Journal Times editorial: Celebrating nurses today and every day
From our first moments in life to our last, a nurse is almost always involved. They are one of the first, if not the first, person to hold a newborn baby entering the world. They often are the ones holding a hand as people leave this world.
For all the moments in between, they are there, both to assist doctors and to deal directly with patients in situations pleasant and unpleasant.
This past week was a chance to thank all nurses. The Journal Times is grateful for the opportunity to honor nurses with a recognition luncheon held at Meadowbrook Country Club and a special section in Sunday’s paper, thanks to the sponsorship of Froedtert South, as well as Skin R.N., the University of Wisconsin-Parkside, Gateway Technical College, Ridgewood Care Center, Carthage College and Chiappetta Shoes.
In the special section and at the luncheon, 10 amazing nurses were recognized for their work helping the community.
Every day, on the pages of the paper and on our website, we share the stories of vehicle crashes and tragedies. After victims are taken from the scene, they often go to the hospital where they undergo extensive treatment and care.
Nurses, who are there doing the front-line care, often don’t get the recognition they deserve. Many times, they get the brunt of a family’s anger because no one wants to be in need of medical attention.
Other times, we have had criminal complaints that detail nurses being spit on, or worse, just for trying to take a patient’s vital signs.
Last week was a chance to say thank you to nurses who have to deal with all that and more.
Among the stories shared as part of nurses week was Amber Segura’s story. She works at Ascension All Saints and said she is still sad thinking back to the death of her grandfather and the time she spent in the hospital with him.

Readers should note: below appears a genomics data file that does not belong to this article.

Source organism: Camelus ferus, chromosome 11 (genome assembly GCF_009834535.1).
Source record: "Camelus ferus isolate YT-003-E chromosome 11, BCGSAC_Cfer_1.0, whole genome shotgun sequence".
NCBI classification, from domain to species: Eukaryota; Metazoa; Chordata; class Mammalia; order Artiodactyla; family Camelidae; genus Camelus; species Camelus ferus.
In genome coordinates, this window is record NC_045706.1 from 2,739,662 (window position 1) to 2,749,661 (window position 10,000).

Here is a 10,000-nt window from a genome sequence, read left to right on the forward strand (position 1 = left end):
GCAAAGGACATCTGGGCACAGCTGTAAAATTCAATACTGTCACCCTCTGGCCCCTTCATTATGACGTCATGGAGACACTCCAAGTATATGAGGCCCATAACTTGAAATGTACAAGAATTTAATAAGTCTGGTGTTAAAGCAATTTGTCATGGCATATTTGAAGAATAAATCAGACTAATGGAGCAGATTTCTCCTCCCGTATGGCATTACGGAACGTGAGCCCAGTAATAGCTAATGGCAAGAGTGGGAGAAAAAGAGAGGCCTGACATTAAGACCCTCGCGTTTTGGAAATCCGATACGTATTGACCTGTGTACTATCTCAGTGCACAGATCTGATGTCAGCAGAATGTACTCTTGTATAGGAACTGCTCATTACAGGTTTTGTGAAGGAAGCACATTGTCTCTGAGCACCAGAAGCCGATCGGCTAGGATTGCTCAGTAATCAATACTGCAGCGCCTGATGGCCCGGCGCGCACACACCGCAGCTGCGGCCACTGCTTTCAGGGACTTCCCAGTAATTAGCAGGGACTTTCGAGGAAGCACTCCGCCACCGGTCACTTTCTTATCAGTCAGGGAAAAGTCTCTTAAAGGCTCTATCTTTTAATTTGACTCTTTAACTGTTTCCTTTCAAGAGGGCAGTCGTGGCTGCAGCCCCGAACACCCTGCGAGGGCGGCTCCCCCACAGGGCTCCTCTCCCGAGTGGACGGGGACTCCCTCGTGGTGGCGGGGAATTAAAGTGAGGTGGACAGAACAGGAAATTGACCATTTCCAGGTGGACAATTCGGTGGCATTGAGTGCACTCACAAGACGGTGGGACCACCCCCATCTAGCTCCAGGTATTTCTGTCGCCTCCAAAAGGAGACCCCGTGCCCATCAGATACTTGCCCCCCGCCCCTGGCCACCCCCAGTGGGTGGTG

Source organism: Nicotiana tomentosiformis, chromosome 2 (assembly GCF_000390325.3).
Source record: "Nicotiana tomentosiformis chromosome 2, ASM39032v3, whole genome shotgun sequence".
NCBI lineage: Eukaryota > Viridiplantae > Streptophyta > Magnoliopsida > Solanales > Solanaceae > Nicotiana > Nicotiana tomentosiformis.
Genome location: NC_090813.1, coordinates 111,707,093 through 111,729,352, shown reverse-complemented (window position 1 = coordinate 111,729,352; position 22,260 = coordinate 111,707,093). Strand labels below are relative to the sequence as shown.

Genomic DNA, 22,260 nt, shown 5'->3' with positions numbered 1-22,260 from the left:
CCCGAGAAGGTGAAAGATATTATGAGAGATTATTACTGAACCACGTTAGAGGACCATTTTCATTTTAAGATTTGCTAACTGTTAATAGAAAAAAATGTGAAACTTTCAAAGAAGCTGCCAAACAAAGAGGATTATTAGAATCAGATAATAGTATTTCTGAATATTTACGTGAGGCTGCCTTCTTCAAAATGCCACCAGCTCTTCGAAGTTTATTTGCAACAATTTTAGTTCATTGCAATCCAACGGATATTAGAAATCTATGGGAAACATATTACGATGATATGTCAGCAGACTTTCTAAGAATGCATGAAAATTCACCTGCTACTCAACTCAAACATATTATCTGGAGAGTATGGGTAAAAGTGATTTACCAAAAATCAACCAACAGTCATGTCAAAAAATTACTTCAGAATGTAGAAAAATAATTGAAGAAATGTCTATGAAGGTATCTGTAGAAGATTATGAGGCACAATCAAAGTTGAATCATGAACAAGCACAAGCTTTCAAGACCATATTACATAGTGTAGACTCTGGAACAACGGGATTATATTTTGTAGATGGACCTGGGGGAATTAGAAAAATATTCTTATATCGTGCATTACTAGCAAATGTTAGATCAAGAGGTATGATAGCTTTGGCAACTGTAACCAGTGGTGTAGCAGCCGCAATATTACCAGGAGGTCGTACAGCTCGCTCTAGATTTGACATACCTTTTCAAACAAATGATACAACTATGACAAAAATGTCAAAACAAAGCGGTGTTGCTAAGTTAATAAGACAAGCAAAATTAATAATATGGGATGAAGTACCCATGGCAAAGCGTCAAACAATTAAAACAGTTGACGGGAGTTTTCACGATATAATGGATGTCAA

But she remembers the care the medical staff gave and that is what inspired her to go into nursing.
Jennifer Meekma also shared one of her favorite nursing memories. One Fourth of July, she and some of the staff decided to bring some of the residents out to see fireworks — it was that experience that helped one of her patients transform her attitude. Then, when that patient was nearing her last days of life, they again brought her outside to overlook the lake and look at the stars.
“The resident lay there with her hair blowing in the wind just smiling and enjoying the warm evening under the stars. The next day she passed away. Her family was so grateful for all we did to make sure her last night was memorable,” Meekma recalls.
That is what nursing is all about. It’s about going the extra mile for patients. It’s about making a difference for families. It’s about the little things that mean the word to others.
In the words of Maya Angelou: "People will forget what you said, people will forget what you did, but people will never forget how you made them feel."
This week and every week, we say thank you to the nurses who make this community a better, healthier place to live and work.